This bill proposes to expand eligibility for Paid Family Leave (PFL) benefits to workers in certain construction related industries. This bill is unnecessary as individuals working intermittently as described in the bill would, in almost every case, qualify for benefits under existing law.
First, the bill proposes that individuals covered by a collective bargaining agreement be provided benefits as described in the law. This requirement already exists. Section 380-2.9 of the Workers’ Compensation law already requires:
380-2.9 Employees subject to collective bargaining agreements
Covered employers with employees or a class or classes of employees subject to a collective bargaining agreement shall not be required to supply such employees with paid family leave coverage when the collective bargaining agreement (i) provides paid family leave benefits at least as favorable as set forth in subdivision (e) of section 358-3.1.
If the collective bargaining contract provide suitable coverage, then the employee would be covered. Should the collective bargaining agreement not address PFL or fails to provide benefits ‘at least at favorable,’ then the worker is covered by other provisions of the act.
Secondly, current Workers’ Compensation law specifically addresses the unique employment relationships in certain industries and allows for interruption in the 26-week eligibility requirement:
a. An employee of a covered employer whose regular employment schedule is 20 or more hours per week will become eligible to take family leave during his or her employment with such employer, provided the employee has been either:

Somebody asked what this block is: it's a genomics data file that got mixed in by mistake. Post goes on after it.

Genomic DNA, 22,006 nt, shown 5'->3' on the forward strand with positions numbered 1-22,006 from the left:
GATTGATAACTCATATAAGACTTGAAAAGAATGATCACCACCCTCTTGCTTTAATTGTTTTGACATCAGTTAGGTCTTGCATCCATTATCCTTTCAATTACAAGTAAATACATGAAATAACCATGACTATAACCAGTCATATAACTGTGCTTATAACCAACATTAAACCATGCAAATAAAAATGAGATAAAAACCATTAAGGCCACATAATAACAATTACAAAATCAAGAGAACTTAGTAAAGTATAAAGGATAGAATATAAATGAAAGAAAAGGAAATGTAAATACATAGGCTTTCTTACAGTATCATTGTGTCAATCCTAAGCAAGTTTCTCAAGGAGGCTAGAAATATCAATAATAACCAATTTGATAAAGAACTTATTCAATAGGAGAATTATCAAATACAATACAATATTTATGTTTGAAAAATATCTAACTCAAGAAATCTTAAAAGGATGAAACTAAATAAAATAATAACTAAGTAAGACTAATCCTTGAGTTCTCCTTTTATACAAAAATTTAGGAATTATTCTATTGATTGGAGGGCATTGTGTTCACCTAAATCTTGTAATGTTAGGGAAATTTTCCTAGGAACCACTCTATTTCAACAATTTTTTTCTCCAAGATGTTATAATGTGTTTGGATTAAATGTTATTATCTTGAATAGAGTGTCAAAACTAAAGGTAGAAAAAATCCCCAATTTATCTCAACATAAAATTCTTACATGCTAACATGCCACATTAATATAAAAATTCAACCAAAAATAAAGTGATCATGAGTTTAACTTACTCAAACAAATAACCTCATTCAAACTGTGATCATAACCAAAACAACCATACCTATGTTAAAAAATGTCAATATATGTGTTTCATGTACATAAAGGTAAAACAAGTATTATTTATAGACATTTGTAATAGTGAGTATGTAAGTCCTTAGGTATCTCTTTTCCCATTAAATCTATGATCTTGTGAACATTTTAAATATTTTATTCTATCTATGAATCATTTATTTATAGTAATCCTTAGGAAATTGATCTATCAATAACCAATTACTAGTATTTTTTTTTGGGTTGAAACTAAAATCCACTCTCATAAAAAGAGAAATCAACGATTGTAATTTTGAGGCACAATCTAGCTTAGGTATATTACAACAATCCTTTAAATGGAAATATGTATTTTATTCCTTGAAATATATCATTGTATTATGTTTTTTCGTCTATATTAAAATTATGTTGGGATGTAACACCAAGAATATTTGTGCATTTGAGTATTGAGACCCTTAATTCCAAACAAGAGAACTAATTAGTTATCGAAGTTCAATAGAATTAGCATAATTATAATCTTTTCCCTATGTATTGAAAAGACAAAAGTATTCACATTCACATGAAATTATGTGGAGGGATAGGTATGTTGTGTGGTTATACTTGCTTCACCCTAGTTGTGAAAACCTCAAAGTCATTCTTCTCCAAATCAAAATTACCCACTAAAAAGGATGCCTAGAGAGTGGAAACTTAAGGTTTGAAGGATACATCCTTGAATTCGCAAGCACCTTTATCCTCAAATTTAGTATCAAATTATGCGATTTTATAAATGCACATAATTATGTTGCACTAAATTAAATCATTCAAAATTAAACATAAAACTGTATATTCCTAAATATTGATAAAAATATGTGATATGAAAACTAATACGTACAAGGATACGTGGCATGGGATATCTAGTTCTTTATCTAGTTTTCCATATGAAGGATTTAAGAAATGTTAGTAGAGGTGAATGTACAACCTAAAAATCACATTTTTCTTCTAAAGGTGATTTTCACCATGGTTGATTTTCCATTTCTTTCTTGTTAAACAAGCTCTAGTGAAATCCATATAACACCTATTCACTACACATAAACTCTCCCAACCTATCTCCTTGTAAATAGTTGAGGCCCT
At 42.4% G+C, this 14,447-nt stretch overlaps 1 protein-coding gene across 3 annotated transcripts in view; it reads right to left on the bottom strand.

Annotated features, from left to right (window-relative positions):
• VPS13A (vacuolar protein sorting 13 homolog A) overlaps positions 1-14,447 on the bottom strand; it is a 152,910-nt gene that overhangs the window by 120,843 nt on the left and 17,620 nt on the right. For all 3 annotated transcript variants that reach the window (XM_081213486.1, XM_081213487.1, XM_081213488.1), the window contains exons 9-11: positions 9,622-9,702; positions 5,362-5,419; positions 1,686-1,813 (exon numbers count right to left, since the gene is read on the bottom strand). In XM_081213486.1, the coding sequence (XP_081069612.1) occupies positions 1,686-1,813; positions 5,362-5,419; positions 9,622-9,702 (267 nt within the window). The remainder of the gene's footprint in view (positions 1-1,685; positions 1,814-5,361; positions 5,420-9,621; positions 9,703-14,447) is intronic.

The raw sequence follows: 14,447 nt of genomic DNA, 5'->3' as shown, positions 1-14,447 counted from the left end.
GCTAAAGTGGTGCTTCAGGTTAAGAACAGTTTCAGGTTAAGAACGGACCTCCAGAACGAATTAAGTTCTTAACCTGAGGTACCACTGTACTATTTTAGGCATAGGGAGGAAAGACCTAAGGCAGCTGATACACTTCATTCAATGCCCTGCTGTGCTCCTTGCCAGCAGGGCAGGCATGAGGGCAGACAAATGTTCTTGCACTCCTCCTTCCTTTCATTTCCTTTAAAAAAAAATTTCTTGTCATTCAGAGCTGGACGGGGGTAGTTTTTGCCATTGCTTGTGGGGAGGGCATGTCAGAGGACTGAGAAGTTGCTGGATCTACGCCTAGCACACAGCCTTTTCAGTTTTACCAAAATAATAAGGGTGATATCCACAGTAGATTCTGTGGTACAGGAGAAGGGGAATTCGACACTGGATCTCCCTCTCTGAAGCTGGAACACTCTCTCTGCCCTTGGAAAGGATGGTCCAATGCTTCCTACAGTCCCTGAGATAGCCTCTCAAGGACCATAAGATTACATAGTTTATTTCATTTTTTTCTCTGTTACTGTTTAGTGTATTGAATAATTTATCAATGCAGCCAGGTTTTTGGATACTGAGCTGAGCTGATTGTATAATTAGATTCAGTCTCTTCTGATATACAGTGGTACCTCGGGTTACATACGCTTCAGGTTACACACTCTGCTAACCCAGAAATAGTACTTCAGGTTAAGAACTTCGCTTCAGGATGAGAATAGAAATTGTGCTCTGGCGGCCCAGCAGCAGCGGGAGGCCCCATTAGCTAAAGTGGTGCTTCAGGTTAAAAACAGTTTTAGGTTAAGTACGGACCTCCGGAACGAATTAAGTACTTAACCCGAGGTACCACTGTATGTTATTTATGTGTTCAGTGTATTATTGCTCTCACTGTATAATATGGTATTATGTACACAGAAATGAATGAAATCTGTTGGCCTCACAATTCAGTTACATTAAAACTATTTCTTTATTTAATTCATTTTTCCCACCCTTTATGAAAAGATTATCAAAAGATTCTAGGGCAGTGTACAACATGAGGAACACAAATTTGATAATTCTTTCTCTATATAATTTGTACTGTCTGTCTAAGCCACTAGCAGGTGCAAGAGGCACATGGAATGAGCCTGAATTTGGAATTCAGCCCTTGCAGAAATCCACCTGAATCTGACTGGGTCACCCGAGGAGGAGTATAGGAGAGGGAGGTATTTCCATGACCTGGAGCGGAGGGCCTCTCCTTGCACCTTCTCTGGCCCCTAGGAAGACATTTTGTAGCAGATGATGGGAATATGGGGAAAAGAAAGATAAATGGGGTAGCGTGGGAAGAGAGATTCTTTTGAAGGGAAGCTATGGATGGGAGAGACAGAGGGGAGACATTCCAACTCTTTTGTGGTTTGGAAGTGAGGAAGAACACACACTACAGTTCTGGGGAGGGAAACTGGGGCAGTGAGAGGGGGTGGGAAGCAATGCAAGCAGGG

- In employment, as defined in this Title, of the covered employer for at least 26 consecutive work weeks preceding the first full day family leave begins; or
- In employment, as defined in this Title, of the covered employer during the work period usual to and available during the entirety of such 26 consecutive weeks preceding the first full day the leave begins in any trade or business in which he or she is regularly employed and in which hiring from day to day of such employees is the usual employment practice; or
- In employment, as defined in this Title, of the covered employer for at least 26 consecutive weeks, such consecutive weeks may be tolled during periods of absence that are due to the nature of that employment, such as semester breaks, and when employment is not terminated during those periods of absence.
These provisions anticipated the sporadic employment nature of those in certain industries – like those enumerated in the bill – and provided relief from having to restart the 26-week (or 175 day for part-time employees) eligibility period.
For these reasons, The Business Council, on behalf of its 2,400 members, opposes this bill.